PE-backed US Foods files for IPO

The food distributor, owned by KKR and CD&R, has yet to disclose a price range for the public offering.

A US food service distributor backed by KKR and Clayton, Dubilier & Rice (CD&R), is planning an initial public offering, according to filings with the US Securities Exchange Commission (SEC). The news comes less than a year after a failed merger between the company, US Foods, and its main competitor Sysco.

US Foods is the second largest food service distributor in the United States, supplying independent and regional restaurant chains and healthcare and hospitality centres.

The company listed an initial target of $100 million to establish the registration fee. But that total is likely to change. It has not yet specified a price range or the number of stocks to be offered. It has not named an underwriter for the offering.

The two private equity firms, which are US Foods’ principal owners, will retain majority voting power after the IPO. The company will list on the New York Stock Exchange under the symbol USFD.

The company plans to use the proceeds from the offering primarily to pay off debts, with any remaining funds going toward general corporate purposes, according to the filings.

The company is highly leveraged, with $4.7 billion in total debt as of 26 September, roughly 6.7 times earnings before taxes, depreciation and amortisation (EBITDA) of $724 million.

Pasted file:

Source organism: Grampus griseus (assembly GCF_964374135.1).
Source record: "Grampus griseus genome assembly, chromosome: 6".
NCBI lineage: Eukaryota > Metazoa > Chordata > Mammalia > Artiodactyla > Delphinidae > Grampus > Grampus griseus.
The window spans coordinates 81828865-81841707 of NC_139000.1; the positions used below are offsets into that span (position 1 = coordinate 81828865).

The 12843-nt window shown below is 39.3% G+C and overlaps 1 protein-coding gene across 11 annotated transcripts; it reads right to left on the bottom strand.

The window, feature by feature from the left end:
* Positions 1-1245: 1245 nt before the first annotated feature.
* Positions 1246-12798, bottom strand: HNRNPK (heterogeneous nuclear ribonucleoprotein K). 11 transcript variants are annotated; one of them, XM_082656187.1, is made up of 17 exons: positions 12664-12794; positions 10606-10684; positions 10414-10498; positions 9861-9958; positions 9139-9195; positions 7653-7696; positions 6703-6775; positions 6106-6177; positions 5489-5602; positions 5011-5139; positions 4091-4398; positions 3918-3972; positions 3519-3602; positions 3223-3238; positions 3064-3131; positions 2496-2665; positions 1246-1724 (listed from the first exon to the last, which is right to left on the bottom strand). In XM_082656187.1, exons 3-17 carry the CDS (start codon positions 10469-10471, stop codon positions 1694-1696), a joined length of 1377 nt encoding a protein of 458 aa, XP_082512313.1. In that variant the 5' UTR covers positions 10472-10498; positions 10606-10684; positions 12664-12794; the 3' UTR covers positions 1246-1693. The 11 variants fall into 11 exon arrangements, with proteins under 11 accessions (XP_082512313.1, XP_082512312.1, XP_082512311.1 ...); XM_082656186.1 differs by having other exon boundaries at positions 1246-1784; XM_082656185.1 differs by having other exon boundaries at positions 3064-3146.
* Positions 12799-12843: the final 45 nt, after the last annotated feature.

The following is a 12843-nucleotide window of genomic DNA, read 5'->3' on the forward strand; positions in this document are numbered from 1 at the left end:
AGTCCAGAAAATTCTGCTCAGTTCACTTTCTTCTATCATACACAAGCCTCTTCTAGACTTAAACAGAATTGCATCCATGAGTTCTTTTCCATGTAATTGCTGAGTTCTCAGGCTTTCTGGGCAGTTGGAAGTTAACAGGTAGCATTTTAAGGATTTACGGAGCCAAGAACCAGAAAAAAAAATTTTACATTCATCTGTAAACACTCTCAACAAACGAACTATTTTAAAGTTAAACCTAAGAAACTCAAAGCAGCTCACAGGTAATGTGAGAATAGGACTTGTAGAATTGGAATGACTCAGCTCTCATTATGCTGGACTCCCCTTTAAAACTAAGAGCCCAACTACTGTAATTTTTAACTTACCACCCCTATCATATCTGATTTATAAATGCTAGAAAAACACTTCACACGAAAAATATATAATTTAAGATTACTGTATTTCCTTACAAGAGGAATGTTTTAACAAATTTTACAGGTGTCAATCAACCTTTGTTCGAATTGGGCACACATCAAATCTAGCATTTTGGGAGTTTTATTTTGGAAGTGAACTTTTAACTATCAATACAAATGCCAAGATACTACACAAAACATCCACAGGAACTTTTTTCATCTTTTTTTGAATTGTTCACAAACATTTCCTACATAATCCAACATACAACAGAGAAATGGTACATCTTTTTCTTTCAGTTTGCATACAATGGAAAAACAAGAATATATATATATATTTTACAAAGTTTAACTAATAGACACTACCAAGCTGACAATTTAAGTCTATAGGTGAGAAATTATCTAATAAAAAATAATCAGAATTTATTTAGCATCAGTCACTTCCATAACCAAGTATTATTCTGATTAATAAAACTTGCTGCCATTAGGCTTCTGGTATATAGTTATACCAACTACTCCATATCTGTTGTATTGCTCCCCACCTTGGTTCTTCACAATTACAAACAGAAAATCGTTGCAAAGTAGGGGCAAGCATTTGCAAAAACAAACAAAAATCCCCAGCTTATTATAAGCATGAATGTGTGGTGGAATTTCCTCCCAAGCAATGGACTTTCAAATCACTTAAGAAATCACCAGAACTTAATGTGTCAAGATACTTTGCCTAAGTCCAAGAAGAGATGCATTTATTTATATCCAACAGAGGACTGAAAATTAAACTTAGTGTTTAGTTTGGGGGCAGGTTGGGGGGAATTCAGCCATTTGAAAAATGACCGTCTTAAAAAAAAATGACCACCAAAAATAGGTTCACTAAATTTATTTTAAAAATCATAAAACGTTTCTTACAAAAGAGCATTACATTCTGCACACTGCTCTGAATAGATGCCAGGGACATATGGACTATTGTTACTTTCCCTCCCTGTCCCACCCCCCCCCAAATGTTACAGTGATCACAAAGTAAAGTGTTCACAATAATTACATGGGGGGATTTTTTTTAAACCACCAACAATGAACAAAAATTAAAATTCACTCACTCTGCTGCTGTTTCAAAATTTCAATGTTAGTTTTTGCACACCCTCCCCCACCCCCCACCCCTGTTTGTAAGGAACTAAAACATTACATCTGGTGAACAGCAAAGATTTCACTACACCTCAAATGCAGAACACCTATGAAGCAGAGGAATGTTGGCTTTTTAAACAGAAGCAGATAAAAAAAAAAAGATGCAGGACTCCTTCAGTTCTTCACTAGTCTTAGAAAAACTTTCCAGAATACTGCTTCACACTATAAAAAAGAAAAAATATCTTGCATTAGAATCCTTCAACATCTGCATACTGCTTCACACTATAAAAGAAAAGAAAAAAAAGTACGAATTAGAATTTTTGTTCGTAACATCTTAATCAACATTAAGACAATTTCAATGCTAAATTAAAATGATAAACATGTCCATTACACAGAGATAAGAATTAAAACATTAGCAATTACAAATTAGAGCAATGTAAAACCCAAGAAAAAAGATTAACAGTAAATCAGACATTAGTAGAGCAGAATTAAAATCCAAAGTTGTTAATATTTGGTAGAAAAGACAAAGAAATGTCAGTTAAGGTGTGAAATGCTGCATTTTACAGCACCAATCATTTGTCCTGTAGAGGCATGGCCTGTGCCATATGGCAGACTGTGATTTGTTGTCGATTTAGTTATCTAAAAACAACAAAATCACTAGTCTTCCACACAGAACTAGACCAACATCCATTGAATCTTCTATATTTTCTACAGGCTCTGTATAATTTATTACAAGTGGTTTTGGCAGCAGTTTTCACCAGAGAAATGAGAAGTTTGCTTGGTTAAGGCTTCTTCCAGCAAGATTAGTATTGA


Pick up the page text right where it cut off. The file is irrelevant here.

According to financial statements submitted with the SEC, US Foods holds $9.5 billion in assets. In the first 39 weeks of 2015, the company saw net sales of $17.2 billion and $137 million in operating income. Net income for the company reached $177 million 2015, following five consecutive years of net income. In FY 2014, the company saw negative net earnings of $73 million, net sales of $23 billion and EBITDA of $664 million.

The offering comes months after the US Federal Trade Commission (FTC) scuttled an attempted $3.7 billion sale of the company to rival Sysco. In June 2015, a federal judge sided with the FTC’s argument that a merger of the two biggest food distributors in the country would stifle competition. The companies had spent two years working on an integration plan to appease antitrust concerns, including the sale of some US Foods assets to Performance Food Group.

US Foods, formerly US Foodservice, took on its current name when it was acquired by KKR and CD&R from Dutch supermarket company Royal Ahold for $7.1 billion in 2007.